I’ve only known two people named Horace, and one I didn’t really know, but his mellow, deep Texas twang filled my home every morning while I corralled three boys for school and he read the Farm and Ranch News for KTVT television in Tyler, Texas. The day Bookbub offered a cookbook written by Horace McQueen, I knew it had to be my favorite agricultural journalist.
And sure enough, Southern Heirloom Cooking: 200 Treasured Feel-Good Recipes is co-authored by McQueen with his older sister Norma Jean McQueen Haydel. The book offers me a walk down memory lane with the taste of East Texas. Most folks don’t think of East Texas as having a flavor profile, but it does. A long cry from stereotypical Texas, East Texas is piney woods, roses, rolling hills, tomato fields, pecan orchards, and black-eyed pea and sweet onion festivals. It’s country cooking, fresh vegetables, homemade jelly, BBQ, fried catfish and Albert’s Hot Sauce. East Texas is so close to Louisiana that Cajun and Creole flavors waft over the state line and into Texas kitchens.
The recipes the two have assembled remind me of 17 years calling East Texas home. For dozens of dishes, I recall familiar faces, pot luck dinners, backyard barbecues, tomato gardens, berry picking, church bake-offs and favorite restaurants. Texas Caviar, Black-Eyed Pea Salad, Cheese Garlic Grits, Fried Green Tomatoes, Chicken Fried Steak, Double-Dipped Fried Chicken, Boudain, Tamales, Chicken Spaghetti, King Ranch Chicken, Zucchini Bread, Texas Buttermilk Pie, Dewberry (like blackberries) Cobbler, Lemon Squares, Fig Preserves, Hot Pepper Jelly, Watermelon Rind Pickles and Venison Sausage all transport a friendship memory.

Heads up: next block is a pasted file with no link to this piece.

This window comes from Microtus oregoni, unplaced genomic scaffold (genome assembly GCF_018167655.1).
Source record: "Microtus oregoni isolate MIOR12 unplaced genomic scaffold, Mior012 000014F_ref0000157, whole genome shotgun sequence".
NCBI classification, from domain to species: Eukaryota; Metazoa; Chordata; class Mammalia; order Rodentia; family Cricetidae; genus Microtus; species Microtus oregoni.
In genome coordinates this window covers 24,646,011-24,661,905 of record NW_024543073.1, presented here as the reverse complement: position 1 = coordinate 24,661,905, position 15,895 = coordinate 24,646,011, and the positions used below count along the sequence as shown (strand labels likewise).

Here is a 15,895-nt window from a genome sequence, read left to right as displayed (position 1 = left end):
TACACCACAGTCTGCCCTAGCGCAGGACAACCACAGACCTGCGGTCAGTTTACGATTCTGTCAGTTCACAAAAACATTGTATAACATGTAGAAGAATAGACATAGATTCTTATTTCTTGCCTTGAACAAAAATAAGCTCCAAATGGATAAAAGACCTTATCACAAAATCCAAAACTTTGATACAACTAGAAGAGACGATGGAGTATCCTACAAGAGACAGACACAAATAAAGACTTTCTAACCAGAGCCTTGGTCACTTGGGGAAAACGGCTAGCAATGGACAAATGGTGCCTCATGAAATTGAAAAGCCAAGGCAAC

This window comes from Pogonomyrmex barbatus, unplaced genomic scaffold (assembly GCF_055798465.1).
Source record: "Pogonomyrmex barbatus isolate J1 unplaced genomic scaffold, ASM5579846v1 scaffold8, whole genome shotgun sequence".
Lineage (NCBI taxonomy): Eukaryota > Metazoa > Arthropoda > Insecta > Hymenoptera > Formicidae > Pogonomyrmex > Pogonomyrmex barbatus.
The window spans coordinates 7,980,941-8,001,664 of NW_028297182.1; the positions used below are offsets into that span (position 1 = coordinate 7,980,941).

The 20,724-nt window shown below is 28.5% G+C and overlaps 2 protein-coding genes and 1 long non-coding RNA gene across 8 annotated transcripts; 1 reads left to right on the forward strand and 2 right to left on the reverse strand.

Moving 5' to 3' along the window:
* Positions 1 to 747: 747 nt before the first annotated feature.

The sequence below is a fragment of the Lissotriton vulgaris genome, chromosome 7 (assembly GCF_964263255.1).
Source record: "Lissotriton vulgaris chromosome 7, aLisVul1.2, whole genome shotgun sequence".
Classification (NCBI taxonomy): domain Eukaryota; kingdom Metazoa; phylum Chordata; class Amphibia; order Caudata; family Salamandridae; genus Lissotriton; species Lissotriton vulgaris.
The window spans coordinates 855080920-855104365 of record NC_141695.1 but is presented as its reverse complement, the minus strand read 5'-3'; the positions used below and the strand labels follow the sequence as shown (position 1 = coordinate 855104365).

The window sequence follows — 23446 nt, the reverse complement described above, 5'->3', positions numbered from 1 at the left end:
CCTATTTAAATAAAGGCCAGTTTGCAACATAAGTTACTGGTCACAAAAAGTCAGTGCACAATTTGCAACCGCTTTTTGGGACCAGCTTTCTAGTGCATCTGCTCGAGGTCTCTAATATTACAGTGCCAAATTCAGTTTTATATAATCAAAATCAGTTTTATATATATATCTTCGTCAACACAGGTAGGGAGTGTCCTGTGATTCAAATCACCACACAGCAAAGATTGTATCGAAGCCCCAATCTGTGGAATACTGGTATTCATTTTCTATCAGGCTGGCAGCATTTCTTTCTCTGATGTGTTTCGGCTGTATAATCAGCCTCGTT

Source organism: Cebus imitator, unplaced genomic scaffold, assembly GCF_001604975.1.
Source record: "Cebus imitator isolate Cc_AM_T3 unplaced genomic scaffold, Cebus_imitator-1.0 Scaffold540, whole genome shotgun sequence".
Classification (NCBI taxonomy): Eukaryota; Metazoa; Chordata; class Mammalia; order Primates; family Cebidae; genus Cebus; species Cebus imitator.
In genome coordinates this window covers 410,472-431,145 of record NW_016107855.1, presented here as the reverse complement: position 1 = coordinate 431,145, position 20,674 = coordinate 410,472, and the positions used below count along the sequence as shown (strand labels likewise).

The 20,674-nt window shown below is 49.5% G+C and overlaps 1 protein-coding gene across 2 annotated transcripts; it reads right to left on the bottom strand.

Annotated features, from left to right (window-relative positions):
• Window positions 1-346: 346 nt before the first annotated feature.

Though titled “Southern,” this is truly an East Texas recipe collection with the expected dash of Louisiana. Along with plenty of seafood recipes, they’ve included instructions on how to make a roux plus two different gumbos, all with unique East Texas ingredients. It’s the first roux I’ve ever made that specifically uses self-rising flour. Their mother’s chicken gumbo offers a chance to add oysters, and the seafood gumbo calls for hard-cooked eggs, liquid crab boil and a jalapeño. Now that’s real East Texas cooking.
Horace McQueen died in 2009, but anyone who ever listened to KTVT in the morning will well remember his wake-up call, “A pleasant good morning to you, hope everything’s off to a fine start in your house this morning.” Thanks for the memories and the recipes, Horace.